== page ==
And for the rest of us, we also can expect Social Security to pick up some of the tab. Unfortunately, the younger you are, the more likely that your Social Secutiry check won't be quite as big as you hope. But for those nearing retirement, there are many ways to increase your payout -- sometimes by more than 70 percent! To continue reading more about this, simply click here for a free report on the topic.

This article was written by Motley Fool analyst Adam J. Wiederman.

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vlady1000

I plan to retire at in a few years at 58. I get no halth care, no pension, etc. I will have no mortage, no car payments, etc. With these issues and inflation coming back some time, I felt I would need an income of 100% of my current gross and a Net Worth of at least 50X what I currently spend per year.

January 23 2013 at 5:33 PM Report abuse -1 rate up rate down Reply
J Grace

I am retired. I used to think that if we just had the same revenue when my wife and I retired as before, we would be in good shape. NOT. You see, we now have grandkids and my wife thinks she needs to cloth them,... every week. You get the picture. Now, our clothing budget is about the same as our mortage used to be each month. So, the moral of this story is if you have a wife and grandkids, be sure to watch the budget, for clothes, and oh yeah, for magazine subscriptions and candy and girl scout cookies and all that kind of stuff your wife will spend money on to help the grandkids, for sure. Other than that, kick back, play a little golf, go fishing, walk, take a vacation when you can, if you can, and as my doctor says, WALK. Well, already said that, but my doctor says I do repeat things more often now that I'm retired. I simply told him that's my privilege and right as an old retired man. Now, have a good one.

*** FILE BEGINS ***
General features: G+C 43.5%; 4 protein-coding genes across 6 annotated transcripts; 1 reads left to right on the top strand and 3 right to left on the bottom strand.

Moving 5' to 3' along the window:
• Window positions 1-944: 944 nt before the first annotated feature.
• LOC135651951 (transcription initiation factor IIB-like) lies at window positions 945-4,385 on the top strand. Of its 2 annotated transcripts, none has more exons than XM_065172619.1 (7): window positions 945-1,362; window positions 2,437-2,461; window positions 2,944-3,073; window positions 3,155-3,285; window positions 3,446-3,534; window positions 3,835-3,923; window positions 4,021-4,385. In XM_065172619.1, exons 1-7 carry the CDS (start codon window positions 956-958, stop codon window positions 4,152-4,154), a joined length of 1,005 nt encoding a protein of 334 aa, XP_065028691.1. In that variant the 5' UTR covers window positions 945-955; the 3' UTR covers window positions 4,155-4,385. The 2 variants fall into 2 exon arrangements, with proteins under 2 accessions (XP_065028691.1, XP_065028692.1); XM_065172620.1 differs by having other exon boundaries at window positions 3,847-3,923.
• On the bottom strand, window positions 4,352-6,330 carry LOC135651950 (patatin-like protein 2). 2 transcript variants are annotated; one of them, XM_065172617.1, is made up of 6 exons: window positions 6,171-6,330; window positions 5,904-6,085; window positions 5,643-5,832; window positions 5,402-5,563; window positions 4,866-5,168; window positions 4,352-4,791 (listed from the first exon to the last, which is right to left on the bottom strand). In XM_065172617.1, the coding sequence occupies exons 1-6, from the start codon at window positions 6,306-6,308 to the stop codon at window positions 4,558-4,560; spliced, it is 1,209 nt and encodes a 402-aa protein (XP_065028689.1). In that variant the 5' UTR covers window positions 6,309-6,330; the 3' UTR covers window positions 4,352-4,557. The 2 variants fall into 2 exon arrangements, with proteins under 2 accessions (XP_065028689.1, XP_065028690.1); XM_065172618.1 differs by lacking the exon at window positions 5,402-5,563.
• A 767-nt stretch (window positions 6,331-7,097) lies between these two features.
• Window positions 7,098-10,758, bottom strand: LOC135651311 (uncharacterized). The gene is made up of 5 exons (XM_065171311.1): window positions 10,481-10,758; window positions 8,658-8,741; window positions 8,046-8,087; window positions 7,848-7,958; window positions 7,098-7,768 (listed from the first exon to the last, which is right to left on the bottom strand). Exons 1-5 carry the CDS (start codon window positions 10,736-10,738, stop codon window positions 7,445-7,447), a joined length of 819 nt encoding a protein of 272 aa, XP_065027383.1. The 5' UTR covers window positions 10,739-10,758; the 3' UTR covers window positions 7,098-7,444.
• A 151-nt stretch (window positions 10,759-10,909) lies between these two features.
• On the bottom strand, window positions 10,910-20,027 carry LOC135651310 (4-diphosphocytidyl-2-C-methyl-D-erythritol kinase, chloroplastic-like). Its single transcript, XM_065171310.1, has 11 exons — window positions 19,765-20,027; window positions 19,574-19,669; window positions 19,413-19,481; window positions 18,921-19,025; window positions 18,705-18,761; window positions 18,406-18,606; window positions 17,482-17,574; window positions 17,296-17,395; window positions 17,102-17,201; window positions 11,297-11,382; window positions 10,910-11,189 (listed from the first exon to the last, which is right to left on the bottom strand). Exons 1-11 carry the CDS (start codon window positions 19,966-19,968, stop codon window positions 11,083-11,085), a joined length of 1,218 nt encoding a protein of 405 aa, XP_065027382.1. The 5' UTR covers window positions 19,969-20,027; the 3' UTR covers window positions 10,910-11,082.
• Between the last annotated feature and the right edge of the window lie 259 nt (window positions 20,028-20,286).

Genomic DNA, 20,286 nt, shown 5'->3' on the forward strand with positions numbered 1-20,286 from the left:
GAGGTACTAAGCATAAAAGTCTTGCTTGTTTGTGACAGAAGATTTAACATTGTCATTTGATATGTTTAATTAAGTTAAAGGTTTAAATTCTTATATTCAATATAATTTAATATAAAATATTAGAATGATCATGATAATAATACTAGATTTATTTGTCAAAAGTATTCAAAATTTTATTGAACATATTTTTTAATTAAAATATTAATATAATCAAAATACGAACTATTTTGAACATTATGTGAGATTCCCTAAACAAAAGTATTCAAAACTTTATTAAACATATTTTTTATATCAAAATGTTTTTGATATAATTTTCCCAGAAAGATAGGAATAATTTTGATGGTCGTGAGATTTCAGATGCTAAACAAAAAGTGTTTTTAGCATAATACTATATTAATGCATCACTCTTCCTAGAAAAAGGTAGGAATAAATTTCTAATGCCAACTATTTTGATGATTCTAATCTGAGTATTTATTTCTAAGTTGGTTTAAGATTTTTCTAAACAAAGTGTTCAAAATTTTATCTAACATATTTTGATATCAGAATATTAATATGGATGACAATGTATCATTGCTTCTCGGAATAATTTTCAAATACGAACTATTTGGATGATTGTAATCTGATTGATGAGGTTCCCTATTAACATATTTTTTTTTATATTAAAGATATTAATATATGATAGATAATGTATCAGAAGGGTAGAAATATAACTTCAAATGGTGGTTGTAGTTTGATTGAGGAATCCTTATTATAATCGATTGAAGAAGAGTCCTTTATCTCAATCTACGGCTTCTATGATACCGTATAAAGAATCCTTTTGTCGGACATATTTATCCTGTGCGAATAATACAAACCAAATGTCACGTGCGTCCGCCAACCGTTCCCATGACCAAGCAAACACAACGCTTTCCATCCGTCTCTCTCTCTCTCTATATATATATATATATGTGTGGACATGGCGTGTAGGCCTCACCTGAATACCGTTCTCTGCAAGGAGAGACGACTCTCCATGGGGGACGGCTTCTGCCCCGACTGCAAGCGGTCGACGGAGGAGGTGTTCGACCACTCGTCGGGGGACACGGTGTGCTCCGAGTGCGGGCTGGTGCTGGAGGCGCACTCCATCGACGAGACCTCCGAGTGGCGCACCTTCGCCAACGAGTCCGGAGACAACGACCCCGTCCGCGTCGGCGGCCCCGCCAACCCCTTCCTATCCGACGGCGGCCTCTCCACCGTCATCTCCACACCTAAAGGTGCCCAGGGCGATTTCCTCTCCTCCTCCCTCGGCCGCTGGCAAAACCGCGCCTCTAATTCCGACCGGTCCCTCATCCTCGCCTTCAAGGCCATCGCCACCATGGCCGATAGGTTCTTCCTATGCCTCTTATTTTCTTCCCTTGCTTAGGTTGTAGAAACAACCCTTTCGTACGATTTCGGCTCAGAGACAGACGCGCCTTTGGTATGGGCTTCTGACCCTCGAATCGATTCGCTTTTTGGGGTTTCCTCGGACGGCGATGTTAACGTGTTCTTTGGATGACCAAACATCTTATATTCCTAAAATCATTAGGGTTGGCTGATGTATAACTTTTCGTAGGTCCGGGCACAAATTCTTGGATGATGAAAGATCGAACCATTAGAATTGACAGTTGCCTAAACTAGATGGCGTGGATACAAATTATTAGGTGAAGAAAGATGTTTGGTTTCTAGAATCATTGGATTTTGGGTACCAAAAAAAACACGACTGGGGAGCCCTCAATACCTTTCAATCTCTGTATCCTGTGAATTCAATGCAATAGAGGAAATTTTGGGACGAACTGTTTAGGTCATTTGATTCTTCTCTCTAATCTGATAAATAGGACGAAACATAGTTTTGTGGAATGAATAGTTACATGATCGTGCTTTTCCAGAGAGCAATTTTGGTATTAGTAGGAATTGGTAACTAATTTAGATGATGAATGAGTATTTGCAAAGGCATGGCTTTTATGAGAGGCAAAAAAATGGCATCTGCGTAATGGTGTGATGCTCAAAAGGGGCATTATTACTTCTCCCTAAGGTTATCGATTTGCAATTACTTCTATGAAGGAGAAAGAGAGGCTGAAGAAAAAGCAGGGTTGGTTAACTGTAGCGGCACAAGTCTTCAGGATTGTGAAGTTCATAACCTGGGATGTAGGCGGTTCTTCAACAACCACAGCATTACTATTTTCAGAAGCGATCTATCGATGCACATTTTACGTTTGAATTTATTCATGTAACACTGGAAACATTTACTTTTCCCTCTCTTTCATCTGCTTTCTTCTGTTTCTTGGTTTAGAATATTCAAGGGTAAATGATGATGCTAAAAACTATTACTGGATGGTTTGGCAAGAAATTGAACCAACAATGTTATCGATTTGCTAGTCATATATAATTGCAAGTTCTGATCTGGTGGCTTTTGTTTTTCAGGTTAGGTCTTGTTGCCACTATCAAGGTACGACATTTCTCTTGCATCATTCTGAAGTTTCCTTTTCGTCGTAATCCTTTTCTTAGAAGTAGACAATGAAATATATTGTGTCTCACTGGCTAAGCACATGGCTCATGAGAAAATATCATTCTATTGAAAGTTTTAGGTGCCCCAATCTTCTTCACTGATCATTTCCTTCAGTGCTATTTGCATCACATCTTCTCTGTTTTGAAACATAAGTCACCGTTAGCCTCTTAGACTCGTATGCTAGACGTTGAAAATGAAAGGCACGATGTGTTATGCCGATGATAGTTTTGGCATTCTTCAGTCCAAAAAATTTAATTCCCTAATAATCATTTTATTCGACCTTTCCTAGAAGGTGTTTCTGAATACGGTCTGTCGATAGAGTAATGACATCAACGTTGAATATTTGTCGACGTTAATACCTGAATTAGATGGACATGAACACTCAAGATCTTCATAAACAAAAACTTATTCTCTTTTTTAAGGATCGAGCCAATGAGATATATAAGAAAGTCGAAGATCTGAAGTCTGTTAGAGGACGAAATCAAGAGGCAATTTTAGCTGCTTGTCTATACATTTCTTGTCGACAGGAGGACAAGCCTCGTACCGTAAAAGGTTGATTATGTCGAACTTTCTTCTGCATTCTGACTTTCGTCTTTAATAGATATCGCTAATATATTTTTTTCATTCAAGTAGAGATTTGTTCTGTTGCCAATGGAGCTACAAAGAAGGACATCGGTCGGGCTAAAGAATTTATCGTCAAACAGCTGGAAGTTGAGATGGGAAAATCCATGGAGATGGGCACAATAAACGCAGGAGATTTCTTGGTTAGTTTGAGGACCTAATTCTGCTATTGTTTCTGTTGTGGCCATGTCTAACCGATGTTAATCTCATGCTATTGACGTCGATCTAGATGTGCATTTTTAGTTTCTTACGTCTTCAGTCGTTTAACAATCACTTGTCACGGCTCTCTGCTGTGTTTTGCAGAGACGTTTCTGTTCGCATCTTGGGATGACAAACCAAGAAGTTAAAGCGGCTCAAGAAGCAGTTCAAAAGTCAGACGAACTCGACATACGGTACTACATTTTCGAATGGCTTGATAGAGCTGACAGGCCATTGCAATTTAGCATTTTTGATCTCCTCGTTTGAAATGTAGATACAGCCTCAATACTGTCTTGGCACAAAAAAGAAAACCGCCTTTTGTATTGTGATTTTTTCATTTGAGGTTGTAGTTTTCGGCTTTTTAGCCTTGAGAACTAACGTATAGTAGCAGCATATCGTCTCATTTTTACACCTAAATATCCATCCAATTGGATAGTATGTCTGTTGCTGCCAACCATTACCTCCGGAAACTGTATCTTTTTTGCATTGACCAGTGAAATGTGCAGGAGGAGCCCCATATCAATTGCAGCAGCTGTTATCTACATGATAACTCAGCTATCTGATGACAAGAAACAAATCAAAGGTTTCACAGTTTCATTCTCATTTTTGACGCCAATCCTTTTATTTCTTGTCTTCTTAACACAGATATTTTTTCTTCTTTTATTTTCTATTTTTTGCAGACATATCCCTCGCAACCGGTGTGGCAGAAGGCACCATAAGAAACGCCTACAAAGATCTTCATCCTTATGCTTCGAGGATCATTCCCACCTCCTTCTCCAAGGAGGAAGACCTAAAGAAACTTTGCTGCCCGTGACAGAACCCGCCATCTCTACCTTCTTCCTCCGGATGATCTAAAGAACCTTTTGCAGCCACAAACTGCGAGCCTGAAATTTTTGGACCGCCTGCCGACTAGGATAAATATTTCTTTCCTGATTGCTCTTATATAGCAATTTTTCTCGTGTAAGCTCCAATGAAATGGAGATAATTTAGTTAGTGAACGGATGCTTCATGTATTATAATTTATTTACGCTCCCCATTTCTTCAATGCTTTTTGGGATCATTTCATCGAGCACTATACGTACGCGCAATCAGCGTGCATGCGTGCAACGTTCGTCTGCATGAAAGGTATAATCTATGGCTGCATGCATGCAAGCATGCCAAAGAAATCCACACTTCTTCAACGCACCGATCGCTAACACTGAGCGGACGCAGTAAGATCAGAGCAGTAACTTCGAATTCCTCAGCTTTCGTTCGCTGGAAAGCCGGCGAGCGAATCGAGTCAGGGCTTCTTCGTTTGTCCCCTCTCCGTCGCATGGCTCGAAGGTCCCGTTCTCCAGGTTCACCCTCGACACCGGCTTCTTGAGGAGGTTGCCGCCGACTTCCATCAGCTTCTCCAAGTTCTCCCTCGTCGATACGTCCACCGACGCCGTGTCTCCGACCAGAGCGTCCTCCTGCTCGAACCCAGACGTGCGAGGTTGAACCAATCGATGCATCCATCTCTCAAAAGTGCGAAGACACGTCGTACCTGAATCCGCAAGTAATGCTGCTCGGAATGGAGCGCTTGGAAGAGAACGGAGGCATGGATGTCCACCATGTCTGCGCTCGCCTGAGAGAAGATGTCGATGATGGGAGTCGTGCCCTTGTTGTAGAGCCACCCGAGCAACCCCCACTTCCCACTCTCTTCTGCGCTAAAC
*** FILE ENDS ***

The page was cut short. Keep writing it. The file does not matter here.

January 23 2013 at 5:24 PM Report abuse rate up rate down Reply
westdairy2

The closer I've gotten to retirement, the more I've been thinking about this subject. And the more I think, the more confusing the gaggle of information becomes. One question I have about the "times salary" benchmark is, are they talking about gross or take-home? Also, I used to totally agree with the mortgage-free goal at retirement -- until I was able to refinance for 30 years at 3.625%. Now when our free-and-clear rental house sells, we'll have another pot of cash that inflation will eventually allow us to invest at a rate that is higher than the mortgage. I don't forsee any change in our lifestyle, but health care costs are the wild card that I can't decide how to intelligently factor into spending vs. Social Security + investment return projections. This is one of those subjects that, whenever I run into someone who's already headed down the retirement path and is willing to talk about their experience, I turn into a sponge for information and perspective.

January 23 2013 at 3:46 PM Report abuse rate up rate down Reply
westdairy2

The closer I've gotten to retirement, the more I've been thinking about this subject. And the more I think, the more confusing the gaggle of information becomes. One question I have about the "times salary" benchmark is, are they talking about gross or take-home? Also, I used to totally agree with the mortgage-free goal at retirement -- until I was able to get a 30-year fixed rate of 3.625%. Now when our free-and-clear rental house sells, we'll have another pot of cash that inflation will eventually allow us to invest at a rate that is higher than the mortgage. I don't forsee any change in our lifestyle, but health care costs are the wild card that I can't decide how to intelligently factor into spending vs. Social Security + investment return projections. This is one of those subjects that, whenever I run into someone who's already headed down the retirement path and is willing to talk about their experience, I turn into a sponge for information and perspective.